Population density as a factor in deciding suburban votes

An AP story highlights how “Democrats march deeper into suburbia” and discusses the role of density:

https://apnews.com/article/election-2020-virus-outbreak-phoenix-suburbs-health-care-reform-76dea954e5f5dc13b3ad65fd29ac678c

For decades, an area’s population per square mile has been a reliable indicator of its political tilt. Denser areas vote Democratic, less dense areas vote Republican. The correlation between density and voting has been getting stronger, as people began to sort themselves by ethnicity, education, personality, income and lifestyle.

The pattern is so reliable it can quantified, averaged and applied to most American cities. At around 800 households per square mile, the blue of Democratic areas starts to bleed into red Republican neighborhoods.

A purple ring — call it the flip zone — emerges through the suburbs…

In Dallas, the purple ring through the suburbs was 18.7 miles in 2016 out from city hall, at an average of 714 households per square mile. The border runs close to AT&T Stadium in Arlington, where the Dallas Cowboys play. Arlington is a so-called boomburb that morphed through new construction from a suburb to a city of 400,000.

A few thoughts on the potential role of density. First, an additional graphic (see below) works with the last paragraph cited above to draw concentric circles a city. This, however, suggests density is linear as one moves further out from the city. In general, this may be true but it would be interesting to see how pockets of higher density suburbs at different distances from the city affect these patterns.

https://apnews.com/article/election-2020-virus-outbreak-phoenix-suburbs-health-care-reform-76dea954e5f5dc13b3ad65fd29ac678c

Second, Is it density that predicts these outcomes or factors related to density? A third chart in the story looks at the population demographics at different densities and shows differences. Does the density come first or the population changes? The analysis here suggests a relationship or correlation but it is not clear whether this analysis accounts for other possible factors.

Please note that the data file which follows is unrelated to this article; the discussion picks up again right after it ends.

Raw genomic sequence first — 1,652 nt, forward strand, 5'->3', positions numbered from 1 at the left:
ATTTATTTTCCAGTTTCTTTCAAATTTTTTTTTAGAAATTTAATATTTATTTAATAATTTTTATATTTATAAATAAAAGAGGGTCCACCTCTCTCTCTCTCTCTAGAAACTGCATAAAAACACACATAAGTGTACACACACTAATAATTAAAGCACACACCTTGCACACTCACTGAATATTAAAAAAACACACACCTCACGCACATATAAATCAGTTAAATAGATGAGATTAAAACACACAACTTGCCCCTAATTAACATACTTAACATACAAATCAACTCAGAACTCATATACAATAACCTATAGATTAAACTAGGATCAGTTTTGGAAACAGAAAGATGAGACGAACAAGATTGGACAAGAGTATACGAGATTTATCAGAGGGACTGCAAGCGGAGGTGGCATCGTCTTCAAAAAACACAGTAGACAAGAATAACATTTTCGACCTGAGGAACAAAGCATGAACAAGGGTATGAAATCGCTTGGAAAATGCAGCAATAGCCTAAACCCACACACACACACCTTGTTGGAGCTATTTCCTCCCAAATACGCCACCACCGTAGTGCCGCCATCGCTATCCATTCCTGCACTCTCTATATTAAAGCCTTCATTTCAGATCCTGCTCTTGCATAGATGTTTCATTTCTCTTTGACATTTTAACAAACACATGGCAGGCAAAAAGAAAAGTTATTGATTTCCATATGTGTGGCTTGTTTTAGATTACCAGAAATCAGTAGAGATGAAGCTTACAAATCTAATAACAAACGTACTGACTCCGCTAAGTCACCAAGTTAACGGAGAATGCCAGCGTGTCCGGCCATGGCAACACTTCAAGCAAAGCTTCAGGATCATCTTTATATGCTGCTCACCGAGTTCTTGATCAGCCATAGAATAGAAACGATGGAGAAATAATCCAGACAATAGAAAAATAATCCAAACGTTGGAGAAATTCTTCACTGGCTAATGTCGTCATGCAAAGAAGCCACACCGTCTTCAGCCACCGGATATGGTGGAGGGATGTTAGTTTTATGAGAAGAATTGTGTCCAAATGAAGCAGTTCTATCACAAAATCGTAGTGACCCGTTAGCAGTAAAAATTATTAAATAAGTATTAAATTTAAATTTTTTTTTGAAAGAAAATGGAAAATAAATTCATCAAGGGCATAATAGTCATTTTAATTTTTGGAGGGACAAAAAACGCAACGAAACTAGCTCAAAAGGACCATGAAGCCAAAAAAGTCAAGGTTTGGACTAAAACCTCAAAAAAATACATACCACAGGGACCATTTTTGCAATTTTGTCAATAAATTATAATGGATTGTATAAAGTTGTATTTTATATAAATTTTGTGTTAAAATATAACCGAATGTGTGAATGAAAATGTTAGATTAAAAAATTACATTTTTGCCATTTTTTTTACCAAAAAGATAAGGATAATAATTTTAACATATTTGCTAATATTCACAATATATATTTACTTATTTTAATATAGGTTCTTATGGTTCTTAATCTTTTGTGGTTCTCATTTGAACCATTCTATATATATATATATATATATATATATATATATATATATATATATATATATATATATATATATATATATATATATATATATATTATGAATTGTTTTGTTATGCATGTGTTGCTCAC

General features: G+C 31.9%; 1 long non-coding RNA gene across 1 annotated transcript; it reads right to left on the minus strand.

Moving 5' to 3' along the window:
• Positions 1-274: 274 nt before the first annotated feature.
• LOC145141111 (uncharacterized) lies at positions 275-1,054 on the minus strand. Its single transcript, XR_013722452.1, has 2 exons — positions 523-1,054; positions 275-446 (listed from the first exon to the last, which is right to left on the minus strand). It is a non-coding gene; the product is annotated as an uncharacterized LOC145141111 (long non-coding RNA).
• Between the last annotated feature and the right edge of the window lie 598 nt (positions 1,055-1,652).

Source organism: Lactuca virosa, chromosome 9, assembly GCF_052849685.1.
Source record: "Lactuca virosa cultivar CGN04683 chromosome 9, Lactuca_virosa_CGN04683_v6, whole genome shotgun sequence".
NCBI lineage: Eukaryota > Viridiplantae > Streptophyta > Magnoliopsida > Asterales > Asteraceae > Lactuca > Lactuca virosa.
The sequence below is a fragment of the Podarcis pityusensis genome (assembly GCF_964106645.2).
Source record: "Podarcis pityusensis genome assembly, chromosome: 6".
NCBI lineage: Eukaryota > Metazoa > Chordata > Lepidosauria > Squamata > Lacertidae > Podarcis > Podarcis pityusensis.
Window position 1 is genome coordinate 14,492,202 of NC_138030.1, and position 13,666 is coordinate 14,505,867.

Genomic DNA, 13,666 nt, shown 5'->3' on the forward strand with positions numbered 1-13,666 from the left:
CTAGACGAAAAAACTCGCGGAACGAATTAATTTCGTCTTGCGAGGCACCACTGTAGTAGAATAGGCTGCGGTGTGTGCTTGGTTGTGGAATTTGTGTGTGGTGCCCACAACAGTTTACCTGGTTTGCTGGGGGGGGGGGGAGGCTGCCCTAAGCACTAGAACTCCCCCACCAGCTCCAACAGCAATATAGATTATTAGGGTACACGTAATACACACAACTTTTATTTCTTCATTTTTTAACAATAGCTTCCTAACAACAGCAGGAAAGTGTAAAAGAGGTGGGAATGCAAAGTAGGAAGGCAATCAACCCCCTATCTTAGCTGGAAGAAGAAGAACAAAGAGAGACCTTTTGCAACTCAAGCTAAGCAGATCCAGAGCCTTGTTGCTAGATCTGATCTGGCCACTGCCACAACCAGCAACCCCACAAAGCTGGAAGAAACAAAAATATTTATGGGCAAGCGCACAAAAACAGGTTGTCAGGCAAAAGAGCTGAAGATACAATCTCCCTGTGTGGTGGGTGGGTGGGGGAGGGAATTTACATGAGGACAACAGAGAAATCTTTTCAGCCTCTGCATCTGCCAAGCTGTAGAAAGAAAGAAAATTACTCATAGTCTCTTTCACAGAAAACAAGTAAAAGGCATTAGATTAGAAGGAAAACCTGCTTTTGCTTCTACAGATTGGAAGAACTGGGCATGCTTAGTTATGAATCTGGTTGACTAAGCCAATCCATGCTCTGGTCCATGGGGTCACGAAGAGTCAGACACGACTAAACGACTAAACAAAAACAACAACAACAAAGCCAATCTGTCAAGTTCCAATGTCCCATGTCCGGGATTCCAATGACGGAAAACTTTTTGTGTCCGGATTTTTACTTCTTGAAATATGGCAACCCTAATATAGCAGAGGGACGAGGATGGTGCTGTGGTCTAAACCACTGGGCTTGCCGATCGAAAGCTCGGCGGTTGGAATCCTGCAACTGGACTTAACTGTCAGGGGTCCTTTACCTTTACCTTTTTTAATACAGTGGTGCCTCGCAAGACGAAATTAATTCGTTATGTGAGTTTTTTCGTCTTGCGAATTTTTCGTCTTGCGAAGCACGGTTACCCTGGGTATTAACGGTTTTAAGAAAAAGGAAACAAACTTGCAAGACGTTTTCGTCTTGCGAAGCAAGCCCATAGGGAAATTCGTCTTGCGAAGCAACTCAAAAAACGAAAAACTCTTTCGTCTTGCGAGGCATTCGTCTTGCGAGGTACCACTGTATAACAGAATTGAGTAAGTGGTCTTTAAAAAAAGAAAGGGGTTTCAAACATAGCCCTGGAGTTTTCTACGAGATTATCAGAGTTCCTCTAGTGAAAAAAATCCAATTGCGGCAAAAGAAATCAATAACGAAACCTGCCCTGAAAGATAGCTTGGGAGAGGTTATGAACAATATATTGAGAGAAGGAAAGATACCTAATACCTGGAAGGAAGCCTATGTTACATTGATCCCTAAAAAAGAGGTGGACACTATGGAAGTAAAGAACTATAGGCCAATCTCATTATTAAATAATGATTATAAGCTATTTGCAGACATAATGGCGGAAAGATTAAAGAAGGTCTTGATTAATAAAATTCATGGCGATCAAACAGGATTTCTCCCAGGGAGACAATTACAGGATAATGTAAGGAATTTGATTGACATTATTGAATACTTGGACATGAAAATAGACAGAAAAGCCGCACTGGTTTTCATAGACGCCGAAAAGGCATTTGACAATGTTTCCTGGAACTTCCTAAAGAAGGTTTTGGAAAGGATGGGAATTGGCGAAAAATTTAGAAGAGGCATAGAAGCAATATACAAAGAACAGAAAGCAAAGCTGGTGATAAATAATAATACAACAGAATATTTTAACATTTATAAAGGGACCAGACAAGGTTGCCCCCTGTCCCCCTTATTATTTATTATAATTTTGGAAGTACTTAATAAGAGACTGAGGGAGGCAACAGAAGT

In the larger picture, what do Americans think about having these “flip zones” or middle suburbs be the current political battleground? For example, one current argument about getting rid of the electoral college suggests certain parts of the country should not a disproportionate sway over other more populous parts of the country. Right now, these middle suburbanites, particularly in swing states, have the influence and both parties want their votes. Are the interests of these suburban voters the interests of the entire country?

What vision of the suburbs do President Trump and other Americans have?

With recent words, President Trump has suggested Joe Biden and Democrats want to destroy suburbs. To Trump, what are the suburbs? One columnist puts it this way:

frontyard at the village

Photo by Lisa Fotios on Pexels.com

Trump seems to have a suburb in his imagination, one that’s a remnant of the 1950s and 1960s. It’s populated entirely by white people, who came there to escape diversifying neighborhoods and are terrified that people of color might move in next door. These suburbanites can be pulled to the Republican Party with a proper dose of racialized fear.

Yet, the suburbs as a whole today do not look like this:

Trump seems to think it’s still 1973. But here’s his problem: The suburbs of today are very different than they were then. The suburbs are still majority white, but they’re more diverse than they were when Trump was refusing to rent to people of color. They have more immigrants, more people of color, more people with higher education — and critically, the white people who live there are rejecting Trump.